After landing guest stars like Fred Armisen, Amy Sedaris, and Kathie Lee Gifford in its first season, Difficult People's second season, which will return to Hulu on July 12, will be even more star-studded: Lin-Manuel Miranda, Tina Fey, and Julianne Moore, among others, are set to appear, the cast and producers revealed on Saturday during the Difficult People panel at this year's Vulture Festival, moderated by editor E. Alex Jung. The cast and producers of the Hulu series — including executive producer Amy Poehler, and new additions Nathan Lane and Megan Hilty — opened the event with a table read of season two's third episode, in which Lane and Hilty both appear.
To secure the guest stars, Klausner said she and the show's writers and producers sometimes write the role first and then hope to find the right star, but just as often they have the person first and then go from there. "We wrote that Christian Siriano thing before any of us ever got connected or reached out to him," Klauser said. Joel McHale, John Mulaney, Ken Burns, Debbie Harry, Method Man, Mark Consuelos, and several Real Housewives of New York will also appear on the new season of the show, which will premiere in July.
In the episode read at Vulture Festival, Hilty plays a patient of Andrea Martin's therapist character, and the two also knew each other from starring in Noises Off on Broadway. Hilty said she was a fan of show's first season — especially after being name-checked in one of the show's whirlwind pop culture references — and stalked stars Julie Klausner and Billy Eichner on Twitter. "I love the show and I'm such a huge fan of theirs, and I was like, 'Anything, anything, I will do anything. I will clean your floors,'" Hilty said. And, funnily enough, the part she ended up playing did include some housework.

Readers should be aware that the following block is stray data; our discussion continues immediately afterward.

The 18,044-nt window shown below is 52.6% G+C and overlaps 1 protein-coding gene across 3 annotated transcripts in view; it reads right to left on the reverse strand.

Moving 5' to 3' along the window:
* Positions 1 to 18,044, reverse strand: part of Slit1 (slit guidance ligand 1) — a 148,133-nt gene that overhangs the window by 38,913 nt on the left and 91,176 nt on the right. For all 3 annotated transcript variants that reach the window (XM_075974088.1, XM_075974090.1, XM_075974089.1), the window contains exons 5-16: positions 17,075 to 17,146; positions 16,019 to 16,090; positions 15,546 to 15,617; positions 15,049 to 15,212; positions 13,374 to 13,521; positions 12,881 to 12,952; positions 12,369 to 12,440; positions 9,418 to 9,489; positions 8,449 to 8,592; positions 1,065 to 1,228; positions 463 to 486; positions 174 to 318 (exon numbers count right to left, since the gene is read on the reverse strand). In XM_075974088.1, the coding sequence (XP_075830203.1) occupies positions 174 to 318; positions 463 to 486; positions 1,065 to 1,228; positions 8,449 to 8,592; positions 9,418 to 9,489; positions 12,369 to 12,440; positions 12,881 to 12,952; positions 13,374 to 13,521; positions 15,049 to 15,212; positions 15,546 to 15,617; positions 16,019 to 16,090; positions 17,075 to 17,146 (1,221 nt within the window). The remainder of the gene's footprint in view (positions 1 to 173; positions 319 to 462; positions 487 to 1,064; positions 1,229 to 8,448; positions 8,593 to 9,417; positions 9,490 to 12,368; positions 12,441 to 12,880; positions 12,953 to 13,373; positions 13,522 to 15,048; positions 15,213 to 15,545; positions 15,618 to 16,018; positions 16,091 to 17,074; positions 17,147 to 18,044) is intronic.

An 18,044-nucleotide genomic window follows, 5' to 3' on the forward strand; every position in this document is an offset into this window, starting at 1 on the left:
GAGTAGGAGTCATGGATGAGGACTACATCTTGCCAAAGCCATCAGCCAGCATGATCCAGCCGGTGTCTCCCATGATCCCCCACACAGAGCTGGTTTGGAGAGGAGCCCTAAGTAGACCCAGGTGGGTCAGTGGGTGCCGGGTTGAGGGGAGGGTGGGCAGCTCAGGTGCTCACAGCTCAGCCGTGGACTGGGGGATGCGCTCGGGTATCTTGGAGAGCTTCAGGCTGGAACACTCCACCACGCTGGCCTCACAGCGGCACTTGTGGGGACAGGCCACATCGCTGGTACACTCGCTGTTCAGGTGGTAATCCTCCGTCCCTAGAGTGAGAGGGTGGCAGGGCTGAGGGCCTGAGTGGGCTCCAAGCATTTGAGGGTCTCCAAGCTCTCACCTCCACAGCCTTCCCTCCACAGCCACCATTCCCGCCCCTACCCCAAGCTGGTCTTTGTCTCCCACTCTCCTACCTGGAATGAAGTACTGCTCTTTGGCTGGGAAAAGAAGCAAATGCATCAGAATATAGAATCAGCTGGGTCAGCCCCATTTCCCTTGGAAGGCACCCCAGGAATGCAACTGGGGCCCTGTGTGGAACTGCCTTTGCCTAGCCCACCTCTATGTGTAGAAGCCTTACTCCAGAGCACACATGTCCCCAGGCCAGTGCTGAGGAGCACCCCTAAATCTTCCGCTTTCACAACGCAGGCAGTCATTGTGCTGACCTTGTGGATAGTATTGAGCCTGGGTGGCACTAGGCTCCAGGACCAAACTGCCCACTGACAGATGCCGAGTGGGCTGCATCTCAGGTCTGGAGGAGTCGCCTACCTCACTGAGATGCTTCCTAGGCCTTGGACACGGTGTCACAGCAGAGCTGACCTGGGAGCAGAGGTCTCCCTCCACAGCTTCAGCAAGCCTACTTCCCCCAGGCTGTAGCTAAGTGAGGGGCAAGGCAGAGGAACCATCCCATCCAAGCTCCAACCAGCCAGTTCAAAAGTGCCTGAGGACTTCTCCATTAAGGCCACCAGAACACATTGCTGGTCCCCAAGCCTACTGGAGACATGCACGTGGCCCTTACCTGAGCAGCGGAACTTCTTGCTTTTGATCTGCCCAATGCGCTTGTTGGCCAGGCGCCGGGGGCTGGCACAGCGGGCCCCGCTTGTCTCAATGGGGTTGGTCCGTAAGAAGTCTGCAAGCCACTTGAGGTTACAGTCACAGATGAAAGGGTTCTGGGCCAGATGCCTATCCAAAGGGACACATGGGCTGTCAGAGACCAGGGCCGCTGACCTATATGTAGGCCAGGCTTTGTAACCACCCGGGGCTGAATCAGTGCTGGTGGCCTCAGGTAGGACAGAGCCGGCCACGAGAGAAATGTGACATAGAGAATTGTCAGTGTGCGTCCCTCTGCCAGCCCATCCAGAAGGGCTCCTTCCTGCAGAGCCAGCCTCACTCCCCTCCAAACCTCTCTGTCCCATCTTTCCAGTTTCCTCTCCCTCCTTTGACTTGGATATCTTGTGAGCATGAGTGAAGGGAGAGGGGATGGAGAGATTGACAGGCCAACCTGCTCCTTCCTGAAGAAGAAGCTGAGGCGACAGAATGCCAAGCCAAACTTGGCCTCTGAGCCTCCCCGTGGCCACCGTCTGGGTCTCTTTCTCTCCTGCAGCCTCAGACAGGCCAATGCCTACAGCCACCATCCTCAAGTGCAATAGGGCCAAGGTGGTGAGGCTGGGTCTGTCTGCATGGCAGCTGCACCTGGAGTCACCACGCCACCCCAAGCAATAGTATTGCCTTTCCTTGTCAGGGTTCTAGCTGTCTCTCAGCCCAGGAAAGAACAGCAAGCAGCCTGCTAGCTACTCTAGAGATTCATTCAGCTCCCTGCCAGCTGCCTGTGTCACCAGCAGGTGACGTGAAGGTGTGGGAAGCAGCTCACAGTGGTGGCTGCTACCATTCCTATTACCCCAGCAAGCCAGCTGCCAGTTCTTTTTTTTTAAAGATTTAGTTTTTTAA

Martin spoke highly of the way the show uses guest stars: "These guest stars really get to do fabulous characters. It really expands who they already are." Nathan Lane, an old friend of Martin's, voiced a bit of dissent, as his role had him playing a version of himself who had to stick his hand in a toilet. But, he said, he preferred that to the alternative: "It was either that or a bisexual hairdresser." Nevertheless, he added, "I've done a lot of television and this was the most fun I have ever had on a television show."